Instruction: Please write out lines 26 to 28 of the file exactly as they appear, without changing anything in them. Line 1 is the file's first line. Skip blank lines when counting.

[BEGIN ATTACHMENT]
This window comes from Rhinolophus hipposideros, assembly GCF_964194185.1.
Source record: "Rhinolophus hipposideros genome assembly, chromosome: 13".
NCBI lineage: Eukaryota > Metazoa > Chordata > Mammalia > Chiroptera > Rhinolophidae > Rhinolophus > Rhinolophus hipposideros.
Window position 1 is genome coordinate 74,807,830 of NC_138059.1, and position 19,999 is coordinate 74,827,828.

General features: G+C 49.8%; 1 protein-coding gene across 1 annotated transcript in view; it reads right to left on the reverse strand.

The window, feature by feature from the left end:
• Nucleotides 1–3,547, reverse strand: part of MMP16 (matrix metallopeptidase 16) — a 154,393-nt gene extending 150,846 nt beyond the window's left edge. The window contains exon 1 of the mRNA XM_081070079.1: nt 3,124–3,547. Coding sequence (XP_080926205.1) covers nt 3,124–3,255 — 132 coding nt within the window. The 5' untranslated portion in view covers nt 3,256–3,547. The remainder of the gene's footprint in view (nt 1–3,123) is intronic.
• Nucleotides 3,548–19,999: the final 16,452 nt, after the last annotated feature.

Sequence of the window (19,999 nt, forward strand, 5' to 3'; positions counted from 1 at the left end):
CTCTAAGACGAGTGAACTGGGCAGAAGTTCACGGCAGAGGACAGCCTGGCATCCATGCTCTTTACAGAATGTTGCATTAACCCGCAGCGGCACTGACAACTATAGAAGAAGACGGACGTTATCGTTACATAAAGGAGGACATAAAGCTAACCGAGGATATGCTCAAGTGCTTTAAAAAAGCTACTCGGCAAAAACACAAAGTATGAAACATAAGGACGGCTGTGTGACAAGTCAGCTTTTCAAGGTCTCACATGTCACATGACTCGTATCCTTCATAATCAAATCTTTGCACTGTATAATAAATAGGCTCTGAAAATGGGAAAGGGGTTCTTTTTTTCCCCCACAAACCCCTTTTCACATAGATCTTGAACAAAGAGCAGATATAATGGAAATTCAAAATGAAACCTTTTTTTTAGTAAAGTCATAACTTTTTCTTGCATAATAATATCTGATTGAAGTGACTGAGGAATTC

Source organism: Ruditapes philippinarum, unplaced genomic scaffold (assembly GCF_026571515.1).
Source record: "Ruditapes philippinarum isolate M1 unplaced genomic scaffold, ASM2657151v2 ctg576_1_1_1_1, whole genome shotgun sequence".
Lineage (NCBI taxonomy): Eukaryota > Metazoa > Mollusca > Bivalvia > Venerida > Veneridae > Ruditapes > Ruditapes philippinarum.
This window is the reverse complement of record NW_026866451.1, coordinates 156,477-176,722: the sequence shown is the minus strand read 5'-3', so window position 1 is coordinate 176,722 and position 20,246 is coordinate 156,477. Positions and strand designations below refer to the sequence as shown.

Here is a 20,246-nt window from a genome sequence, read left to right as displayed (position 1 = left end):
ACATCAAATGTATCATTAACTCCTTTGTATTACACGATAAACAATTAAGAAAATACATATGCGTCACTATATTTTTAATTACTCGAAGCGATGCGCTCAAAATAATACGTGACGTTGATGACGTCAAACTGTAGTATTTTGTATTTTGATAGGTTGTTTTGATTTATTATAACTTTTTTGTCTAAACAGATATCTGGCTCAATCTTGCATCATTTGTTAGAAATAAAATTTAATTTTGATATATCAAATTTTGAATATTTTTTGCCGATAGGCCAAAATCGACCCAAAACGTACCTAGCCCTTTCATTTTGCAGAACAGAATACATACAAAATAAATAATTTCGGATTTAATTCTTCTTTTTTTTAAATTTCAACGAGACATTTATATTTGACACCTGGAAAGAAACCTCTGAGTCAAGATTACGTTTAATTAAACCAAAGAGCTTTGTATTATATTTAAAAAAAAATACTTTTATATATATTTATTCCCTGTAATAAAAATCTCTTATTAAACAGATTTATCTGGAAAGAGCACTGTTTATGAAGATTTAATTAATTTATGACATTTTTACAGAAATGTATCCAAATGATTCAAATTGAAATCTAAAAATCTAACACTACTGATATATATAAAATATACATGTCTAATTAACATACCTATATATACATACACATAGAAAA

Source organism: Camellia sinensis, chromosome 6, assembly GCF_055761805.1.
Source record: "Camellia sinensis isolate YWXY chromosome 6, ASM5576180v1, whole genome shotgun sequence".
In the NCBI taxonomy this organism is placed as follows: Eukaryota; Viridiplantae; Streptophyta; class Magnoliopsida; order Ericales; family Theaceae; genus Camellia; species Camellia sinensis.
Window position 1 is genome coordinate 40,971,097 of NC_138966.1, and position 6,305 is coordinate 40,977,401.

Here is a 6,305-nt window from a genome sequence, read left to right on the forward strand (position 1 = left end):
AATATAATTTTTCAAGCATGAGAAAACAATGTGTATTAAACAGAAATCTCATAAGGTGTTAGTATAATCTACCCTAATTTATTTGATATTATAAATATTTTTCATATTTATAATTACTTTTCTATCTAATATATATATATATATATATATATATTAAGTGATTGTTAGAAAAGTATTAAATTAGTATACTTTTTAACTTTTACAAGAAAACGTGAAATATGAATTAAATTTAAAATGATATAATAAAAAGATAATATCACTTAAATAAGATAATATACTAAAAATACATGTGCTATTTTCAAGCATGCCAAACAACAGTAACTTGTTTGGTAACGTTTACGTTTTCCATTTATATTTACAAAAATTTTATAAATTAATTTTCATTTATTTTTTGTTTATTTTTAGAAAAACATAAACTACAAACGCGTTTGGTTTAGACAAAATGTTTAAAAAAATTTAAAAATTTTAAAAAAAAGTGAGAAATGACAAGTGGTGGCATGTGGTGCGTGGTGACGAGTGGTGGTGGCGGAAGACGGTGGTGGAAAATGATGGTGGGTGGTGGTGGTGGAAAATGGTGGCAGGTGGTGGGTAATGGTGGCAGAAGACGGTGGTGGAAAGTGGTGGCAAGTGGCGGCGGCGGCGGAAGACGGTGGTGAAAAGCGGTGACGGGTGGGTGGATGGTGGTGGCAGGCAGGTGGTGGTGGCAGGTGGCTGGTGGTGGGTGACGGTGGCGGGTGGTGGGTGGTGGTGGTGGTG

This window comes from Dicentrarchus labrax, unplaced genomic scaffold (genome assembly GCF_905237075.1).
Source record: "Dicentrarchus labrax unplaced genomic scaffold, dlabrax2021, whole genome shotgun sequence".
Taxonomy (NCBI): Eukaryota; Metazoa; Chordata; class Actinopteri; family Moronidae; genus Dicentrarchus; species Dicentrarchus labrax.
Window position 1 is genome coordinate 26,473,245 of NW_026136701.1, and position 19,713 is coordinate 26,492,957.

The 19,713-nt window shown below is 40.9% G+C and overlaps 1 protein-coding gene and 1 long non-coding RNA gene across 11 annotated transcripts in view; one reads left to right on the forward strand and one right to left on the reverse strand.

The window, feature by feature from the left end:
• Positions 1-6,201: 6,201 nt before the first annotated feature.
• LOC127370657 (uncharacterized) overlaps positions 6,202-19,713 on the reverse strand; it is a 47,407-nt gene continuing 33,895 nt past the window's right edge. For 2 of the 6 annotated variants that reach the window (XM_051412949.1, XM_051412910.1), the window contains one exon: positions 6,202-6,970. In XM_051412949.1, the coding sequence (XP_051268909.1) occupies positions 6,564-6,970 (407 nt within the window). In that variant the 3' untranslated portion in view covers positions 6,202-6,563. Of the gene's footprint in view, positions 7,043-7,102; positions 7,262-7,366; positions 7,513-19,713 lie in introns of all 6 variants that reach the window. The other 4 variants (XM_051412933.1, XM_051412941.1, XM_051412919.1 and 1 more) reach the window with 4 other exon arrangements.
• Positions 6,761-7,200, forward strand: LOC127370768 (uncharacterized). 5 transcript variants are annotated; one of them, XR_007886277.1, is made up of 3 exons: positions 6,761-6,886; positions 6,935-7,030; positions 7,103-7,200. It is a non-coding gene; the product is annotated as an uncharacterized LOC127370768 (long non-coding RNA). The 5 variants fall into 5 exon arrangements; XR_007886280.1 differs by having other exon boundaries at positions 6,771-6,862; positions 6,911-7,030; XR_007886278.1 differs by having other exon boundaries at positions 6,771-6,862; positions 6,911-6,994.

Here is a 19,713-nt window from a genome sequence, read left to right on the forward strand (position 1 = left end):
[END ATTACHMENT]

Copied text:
Window position 1 is genome coordinate 26,473,245 of NW_026136701.1, and position 19,713 is coordinate 26,492,957.

The 19,713-nt window shown below is 40.9% G+C and overlaps 1 protein-coding gene and 1 long non-coding RNA gene across 11 annotated transcripts in view; one reads left to right on the forward strand and one right to left on the reverse strand.

The window, feature by feature from the left end: